But they were not the only ones on her mind. That's why she decided to come out for the cancer fundraiser.

"While running, I also thought of all the people who are still here receiving treatments who can't run," she said. "I run for them because they maybe can't take a step and I can, and I can do this for them."

Ms. Lingle said the event, which was held Friday and Saturday, was very emotional for her.

"It was hard, but one step in front of the other," she said. "It means a lot to me."

Although Parker Phillips, 30, considers himself lucky to not know anyone personally with cancer, he still wanted to help raise money for the charitable event.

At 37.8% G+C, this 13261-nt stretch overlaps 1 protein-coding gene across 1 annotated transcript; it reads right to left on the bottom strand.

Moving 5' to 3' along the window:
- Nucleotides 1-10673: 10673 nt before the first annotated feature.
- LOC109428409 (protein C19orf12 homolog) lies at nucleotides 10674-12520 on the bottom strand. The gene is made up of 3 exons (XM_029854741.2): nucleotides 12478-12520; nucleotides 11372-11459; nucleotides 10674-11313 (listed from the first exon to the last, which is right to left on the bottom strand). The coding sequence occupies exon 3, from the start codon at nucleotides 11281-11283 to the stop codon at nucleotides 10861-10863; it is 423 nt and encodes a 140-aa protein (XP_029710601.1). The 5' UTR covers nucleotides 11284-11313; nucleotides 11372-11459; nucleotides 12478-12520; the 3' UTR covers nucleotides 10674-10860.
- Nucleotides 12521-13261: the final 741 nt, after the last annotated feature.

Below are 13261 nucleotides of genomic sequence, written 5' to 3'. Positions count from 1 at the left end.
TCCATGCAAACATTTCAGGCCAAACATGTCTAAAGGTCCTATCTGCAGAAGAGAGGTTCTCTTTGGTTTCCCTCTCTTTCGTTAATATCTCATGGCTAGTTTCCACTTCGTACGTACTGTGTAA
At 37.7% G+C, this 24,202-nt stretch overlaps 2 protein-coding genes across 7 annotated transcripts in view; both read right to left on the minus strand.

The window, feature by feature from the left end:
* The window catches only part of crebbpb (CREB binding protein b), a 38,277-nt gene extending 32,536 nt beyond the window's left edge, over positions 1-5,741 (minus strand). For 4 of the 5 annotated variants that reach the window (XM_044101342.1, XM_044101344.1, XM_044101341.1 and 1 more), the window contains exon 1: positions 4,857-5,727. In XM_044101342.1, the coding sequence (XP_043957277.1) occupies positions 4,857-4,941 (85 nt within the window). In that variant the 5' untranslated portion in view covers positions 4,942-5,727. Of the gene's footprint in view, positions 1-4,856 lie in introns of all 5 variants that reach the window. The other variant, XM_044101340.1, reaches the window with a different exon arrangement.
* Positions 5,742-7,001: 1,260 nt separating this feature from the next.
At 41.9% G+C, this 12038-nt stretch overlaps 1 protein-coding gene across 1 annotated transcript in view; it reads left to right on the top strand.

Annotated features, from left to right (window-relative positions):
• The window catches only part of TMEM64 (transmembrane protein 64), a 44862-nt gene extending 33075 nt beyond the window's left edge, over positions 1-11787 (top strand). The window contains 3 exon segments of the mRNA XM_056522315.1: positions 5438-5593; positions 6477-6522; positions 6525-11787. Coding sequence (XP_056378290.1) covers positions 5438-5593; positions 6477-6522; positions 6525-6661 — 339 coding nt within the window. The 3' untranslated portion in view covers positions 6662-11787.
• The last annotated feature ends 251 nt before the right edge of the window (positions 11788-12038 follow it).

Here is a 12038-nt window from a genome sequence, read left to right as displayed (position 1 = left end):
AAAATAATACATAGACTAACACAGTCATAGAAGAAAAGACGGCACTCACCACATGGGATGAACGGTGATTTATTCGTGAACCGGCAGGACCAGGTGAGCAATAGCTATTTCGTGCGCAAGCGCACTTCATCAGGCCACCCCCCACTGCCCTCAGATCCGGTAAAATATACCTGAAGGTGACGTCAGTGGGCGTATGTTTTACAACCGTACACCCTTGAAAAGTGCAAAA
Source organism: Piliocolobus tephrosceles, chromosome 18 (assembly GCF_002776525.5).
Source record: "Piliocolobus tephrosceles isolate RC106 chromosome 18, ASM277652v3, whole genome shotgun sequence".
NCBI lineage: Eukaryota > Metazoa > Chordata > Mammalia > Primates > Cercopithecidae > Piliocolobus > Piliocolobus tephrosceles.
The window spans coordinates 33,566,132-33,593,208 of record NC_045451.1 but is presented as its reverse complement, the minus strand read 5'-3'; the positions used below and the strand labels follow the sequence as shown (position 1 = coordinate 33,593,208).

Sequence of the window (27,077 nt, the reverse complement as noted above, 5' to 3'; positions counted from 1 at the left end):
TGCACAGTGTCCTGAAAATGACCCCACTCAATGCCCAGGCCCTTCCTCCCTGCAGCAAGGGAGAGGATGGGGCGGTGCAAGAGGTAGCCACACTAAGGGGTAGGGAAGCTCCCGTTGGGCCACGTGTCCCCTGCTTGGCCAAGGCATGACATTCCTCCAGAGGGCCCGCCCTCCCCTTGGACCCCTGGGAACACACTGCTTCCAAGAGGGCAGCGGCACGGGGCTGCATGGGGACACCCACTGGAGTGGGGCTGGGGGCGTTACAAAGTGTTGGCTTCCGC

Phillips ran 100 miles in 23 hours and 35 minutes.

He even battled a potential tornado and a torrential downpour to get his 100 miles in.

"We saw the tornado cloud and everybody was running in," he said. "I thought about it, but kept on going. I got caught in the downpour, which was not fun. Rain makes your shoes heavier and you get cold because you're wet. But I still ran through it all."

Phillips said the event is for a good cause.

"Cancer is something that's hard to go through," he said. "But when you do something like running 100 miles and you go through your life facing challenges, you say to yourself, 'I ran 100 miles, I can do this.'"

Shari Berk, 49, volunteered at Cures for the Colors because cancer is personal to her.